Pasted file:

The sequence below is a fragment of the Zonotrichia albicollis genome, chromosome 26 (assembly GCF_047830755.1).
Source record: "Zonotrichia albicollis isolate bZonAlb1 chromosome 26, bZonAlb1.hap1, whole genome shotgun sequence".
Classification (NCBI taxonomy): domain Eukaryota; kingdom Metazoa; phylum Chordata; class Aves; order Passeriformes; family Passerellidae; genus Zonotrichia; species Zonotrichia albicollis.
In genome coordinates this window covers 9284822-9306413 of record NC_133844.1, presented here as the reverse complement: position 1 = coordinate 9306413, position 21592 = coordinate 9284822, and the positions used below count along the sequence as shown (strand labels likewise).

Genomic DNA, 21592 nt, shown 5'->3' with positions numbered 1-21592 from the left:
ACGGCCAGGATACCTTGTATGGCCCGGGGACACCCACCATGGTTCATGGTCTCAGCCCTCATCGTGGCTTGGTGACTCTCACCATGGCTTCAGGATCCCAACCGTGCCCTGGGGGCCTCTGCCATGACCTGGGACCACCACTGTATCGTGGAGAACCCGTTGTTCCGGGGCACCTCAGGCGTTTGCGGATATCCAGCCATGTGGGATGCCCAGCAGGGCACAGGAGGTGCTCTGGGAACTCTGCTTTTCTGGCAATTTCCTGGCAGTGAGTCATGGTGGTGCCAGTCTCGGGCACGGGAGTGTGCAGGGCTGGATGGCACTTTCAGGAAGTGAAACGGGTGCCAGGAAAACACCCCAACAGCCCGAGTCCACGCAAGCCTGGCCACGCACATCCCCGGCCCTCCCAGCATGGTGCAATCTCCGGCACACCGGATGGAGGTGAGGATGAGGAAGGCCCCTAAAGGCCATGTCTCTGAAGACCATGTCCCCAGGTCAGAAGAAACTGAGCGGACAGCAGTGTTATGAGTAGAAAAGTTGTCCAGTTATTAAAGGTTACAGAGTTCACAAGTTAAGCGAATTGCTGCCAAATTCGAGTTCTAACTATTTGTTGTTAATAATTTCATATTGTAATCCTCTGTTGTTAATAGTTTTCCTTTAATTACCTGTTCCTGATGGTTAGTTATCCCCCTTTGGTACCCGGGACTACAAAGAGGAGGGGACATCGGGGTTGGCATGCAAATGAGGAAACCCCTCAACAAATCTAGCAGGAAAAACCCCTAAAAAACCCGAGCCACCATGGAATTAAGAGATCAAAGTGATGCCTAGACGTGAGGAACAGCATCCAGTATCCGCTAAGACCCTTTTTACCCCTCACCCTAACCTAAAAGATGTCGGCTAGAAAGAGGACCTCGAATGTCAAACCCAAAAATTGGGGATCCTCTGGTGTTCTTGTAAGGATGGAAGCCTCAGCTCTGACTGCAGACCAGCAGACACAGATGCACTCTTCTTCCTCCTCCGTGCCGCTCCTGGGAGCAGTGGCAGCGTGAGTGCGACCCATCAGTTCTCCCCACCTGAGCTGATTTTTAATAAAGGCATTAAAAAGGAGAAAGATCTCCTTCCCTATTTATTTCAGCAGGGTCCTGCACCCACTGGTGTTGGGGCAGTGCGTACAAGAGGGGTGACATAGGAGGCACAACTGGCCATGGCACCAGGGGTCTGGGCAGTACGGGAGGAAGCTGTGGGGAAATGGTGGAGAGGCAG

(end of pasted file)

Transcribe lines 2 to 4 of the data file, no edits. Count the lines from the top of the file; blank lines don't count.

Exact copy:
Source record: "Zonotrichia albicollis isolate bZonAlb1 chromosome 26, bZonAlb1.hap1, whole genome shotgun sequence".
Classification (NCBI taxonomy): domain Eukaryota; kingdom Metazoa; phylum Chordata; class Aves; order Passeriformes; family Passerellidae; genus Zonotrichia; species Zonotrichia albicollis.
In genome coordinates this window covers 9284822-9306413 of record NC_133844.1, presented here as the reverse complement: position 1 = coordinate 9306413, position 21592 = coordinate 9284822, and the positions used below count along the sequence as shown (strand labels likewise).